Mike D's rational comments (NOT grandiosity!)

Doug Yanega dyanega at DENR1.IGIS.UIUC.EDU
Mon Jun 19 20:06:56 CDT 1995

>From: Wayne Maddison <wmaddisn at CCIT.ARIZONA.EDU>
>To add my two bits about Mike D's comment that "No one should be
>contemplating constructing conventional keys as identification aids":
>Let's not forget that most of the world's biodiversity is in countries that
>have an awfully tough time affording computing resources.  We must consider
>the needs and resources of third-world countries if we are to set
>priorities in the techniques used in systematic work.  It's great to set
>our sights high and dream of an ideal world, but we are not there yet, and
>keys printed on paper will still be used by those sweating over microscopes
>lit by flashlights in tropical forests.

To which I would add that there is another alternative (if the critters
being identified are of the right sort; i.e., *not* 3mm long), and that is
a diagnostic field guide, which does not necessarily involve the use of
dichotomous keys in the first place. This lies somewhere in between - too
expensive for ordinary publication (from the author's perspective), but
easier to work with from the *user's* perspective, with many of the
"non-linear" benefits of the interactive CD-ROM approach (without requiring
high-tech user equipment).
        Actually, with modern printing and image processing, one can shoot
color slides, convert them to digital files, and cosmetically edit them to
produce a final printed product that looks *better* than a photographic
reproduction, and is *cheaper* to print (because one can do the color
separations before sending the images to the printer, and color seps are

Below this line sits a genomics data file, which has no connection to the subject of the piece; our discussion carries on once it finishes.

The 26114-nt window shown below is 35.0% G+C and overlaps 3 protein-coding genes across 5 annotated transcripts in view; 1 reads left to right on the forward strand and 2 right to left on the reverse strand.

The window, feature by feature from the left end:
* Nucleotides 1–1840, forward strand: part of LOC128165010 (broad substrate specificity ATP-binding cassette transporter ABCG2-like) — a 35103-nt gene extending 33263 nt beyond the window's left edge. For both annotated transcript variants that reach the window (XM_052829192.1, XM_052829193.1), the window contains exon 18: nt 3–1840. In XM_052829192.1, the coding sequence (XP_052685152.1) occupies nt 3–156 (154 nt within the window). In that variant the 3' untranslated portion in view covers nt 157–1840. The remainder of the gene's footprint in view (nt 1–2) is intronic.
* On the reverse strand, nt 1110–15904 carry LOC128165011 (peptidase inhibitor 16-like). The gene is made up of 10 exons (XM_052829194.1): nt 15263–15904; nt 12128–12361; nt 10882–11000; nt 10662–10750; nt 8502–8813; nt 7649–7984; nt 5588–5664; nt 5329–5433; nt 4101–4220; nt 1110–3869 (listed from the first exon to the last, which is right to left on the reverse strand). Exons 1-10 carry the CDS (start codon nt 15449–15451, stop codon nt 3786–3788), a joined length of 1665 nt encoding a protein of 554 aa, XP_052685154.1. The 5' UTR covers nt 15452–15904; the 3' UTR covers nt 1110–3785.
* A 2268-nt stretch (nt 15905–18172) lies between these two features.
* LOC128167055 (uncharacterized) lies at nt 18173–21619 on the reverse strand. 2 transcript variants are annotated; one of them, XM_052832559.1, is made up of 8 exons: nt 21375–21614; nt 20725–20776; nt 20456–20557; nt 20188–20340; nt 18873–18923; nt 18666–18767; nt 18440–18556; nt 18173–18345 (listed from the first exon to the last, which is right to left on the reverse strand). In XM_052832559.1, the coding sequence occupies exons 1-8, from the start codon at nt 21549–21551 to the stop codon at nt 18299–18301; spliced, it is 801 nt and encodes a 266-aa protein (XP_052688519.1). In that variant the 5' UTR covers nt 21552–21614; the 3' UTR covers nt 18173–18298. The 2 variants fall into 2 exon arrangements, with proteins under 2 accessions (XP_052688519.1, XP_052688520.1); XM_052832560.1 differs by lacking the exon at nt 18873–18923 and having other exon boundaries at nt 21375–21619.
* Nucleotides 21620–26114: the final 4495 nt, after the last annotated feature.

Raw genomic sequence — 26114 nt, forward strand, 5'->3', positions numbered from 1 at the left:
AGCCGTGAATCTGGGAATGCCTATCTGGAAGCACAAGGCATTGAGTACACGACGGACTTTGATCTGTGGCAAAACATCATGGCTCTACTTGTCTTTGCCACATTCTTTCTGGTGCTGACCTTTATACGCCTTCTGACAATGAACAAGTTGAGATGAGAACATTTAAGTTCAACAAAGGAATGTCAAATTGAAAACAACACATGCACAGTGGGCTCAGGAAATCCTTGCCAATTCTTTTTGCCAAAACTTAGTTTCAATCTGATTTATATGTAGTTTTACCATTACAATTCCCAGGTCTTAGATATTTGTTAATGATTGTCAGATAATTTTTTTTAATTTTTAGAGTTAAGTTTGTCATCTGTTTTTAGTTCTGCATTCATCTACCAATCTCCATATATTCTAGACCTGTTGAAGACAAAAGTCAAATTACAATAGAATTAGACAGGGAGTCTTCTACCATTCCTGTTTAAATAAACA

one of the most expensive steps in the process). Making a color key or
field guide is easier and cheaper now than it ever has been. Furthermore,
after doing this, one still has all those images in digital form, and they
can be then used to make an "interactive" key if ever someone becomes so
inclined. This is, in fact, the process we're following for a Cerambycid
field guide I've written - I don't myself have plans to do the interactive
key, but the files will remain with the INHS in case someone does. We're in
the process of negotiating with an imaging consultant to do the scanning
and editing for some 400 slides, and even adding in his fees (probably in
the neighborhood of $5000) we should have a remarkably cheap production
cost. The argument of how expensive all this hgh-tech stuff might be is to
some extent a matter of scale. This is a field guide to some 350 species,
over 30 full-color plates, and the total expenditure should be under 20,000
dollars for the first-run printing of 3,000 copies. Considering the end
product, that is a very good cost per copy. At that scale it might even be
conceivable to budget such costs into a grant proposal (or is it wishful
thinking to expect that one can allocate a large portion of a systematics
grant to printing costs?).

Doug Yanega      Illinois Natural History Survey, 607 E. Peabody Dr.
Champaign, IL 61820 USA     phone (217) 244-6817, fax (217) 333-4949
  "There are some enterprises in which a careful disorderliness
        is the true method" - Herman Melville, Moby Dick, Chap. 82

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